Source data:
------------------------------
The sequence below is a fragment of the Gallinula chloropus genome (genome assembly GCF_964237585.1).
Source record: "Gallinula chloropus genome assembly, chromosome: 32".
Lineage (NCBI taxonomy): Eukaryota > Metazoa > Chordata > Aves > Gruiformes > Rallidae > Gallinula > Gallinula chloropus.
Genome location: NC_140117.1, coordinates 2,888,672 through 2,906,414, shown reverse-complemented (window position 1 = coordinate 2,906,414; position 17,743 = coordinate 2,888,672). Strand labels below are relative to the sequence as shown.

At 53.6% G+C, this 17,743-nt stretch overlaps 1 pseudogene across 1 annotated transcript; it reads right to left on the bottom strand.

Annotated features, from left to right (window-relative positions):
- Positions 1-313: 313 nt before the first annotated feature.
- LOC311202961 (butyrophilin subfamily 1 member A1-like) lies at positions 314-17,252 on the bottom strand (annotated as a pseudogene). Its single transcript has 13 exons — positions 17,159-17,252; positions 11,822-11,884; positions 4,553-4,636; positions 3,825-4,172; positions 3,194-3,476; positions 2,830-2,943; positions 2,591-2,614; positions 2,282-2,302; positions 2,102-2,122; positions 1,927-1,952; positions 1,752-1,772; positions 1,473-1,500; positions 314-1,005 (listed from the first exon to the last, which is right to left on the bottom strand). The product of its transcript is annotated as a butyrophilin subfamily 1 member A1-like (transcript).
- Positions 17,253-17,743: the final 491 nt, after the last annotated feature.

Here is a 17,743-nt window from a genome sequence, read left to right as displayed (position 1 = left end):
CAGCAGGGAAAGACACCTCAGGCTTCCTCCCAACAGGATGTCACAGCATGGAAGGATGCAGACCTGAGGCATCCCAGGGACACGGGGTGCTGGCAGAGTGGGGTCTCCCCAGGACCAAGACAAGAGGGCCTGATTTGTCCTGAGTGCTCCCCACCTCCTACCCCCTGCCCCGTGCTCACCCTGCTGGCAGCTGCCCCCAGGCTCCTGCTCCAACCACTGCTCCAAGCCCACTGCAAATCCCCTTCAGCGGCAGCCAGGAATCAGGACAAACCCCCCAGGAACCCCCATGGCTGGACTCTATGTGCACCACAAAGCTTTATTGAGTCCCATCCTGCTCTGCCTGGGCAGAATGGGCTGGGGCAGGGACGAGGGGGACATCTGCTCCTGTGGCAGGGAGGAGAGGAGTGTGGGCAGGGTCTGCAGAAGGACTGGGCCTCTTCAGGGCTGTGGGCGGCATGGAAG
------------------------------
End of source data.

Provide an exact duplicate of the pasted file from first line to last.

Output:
The sequence below is a fragment of the Gallinula chloropus genome (genome assembly GCF_964237585.1).
Source record: "Gallinula chloropus genome assembly, chromosome: 32".
Lineage (NCBI taxonomy): Eukaryota > Metazoa > Chordata > Aves > Gruiformes > Rallidae > Gallinula > Gallinula chloropus.
Genome location: NC_140117.1, coordinates 2,888,672 through 2,906,414, shown reverse-complemented (window position 1 = coordinate 2,906,414; position 17,743 = coordinate 2,888,672). Strand labels below are relative to the sequence as shown.

At 53.6% G+C, this 17,743-nt stretch overlaps 1 pseudogene across 1 annotated transcript; it reads right to left on the bottom strand.

Annotated features, from left to right (window-relative positions):
- Positions 1-313: 313 nt before the first annotated feature.
- LOC311202961 (butyrophilin subfamily 1 member A1-like) lies at positions 314-17,252 on the bottom strand (annotated as a pseudogene). Its single transcript has 13 exons — positions 17,159-17,252; positions 11,822-11,884; positions 4,553-4,636; positions 3,825-4,172; positions 3,194-3,476; positions 2,830-2,943; positions 2,591-2,614; positions 2,282-2,302; positions 2,102-2,122; positions 1,927-1,952; positions 1,752-1,772; positions 1,473-1,500; positions 314-1,005 (listed from the first exon to the last, which is right to left on the bottom strand). The product of its transcript is annotated as a butyrophilin subfamily 1 member A1-like (transcript).
- Positions 17,253-17,743: the final 491 nt, after the last annotated feature.

Here is a 17,743-nt window from a genome sequence, read left to right as displayed (position 1 = left end):
CAGCAGGGAAAGACACCTCAGGCTTCCTCCCAACAGGATGTCACAGCATGGAAGGATGCAGACCTGAGGCATCCCAGGGACACGGGGTGCTGGCAGAGTGGGGTCTCCCCAGGACCAAGACAAGAGGGCCTGATTTGTCCTGAGTGCTCCCCACCTCCTACCCCCTGCCCCGTGCTCACCCTGCTGGCAGCTGCCCCCAGGCTCCTGCTCCAACCACTGCTCCAAGCCCACTGCAAATCCCCTTCAGCGGCAGCCAGGAATCAGGACAAACCCCCCAGGAACCCCCATGGCTGGACTCTATGTGCACCACAAAGCTTTATTGAGTCCCATCCTGCTCTGCCTGGGCAGAATGGGCTGGGGCAGGGACGAGGGGGACATCTGCTCCTGTGGCAGGGAGGAGAGGAGTGTGGGCAGGGTCTGCAGAAGGACTGGGCCTCTTCAGGGCTGTGGGCGGCATGGAAG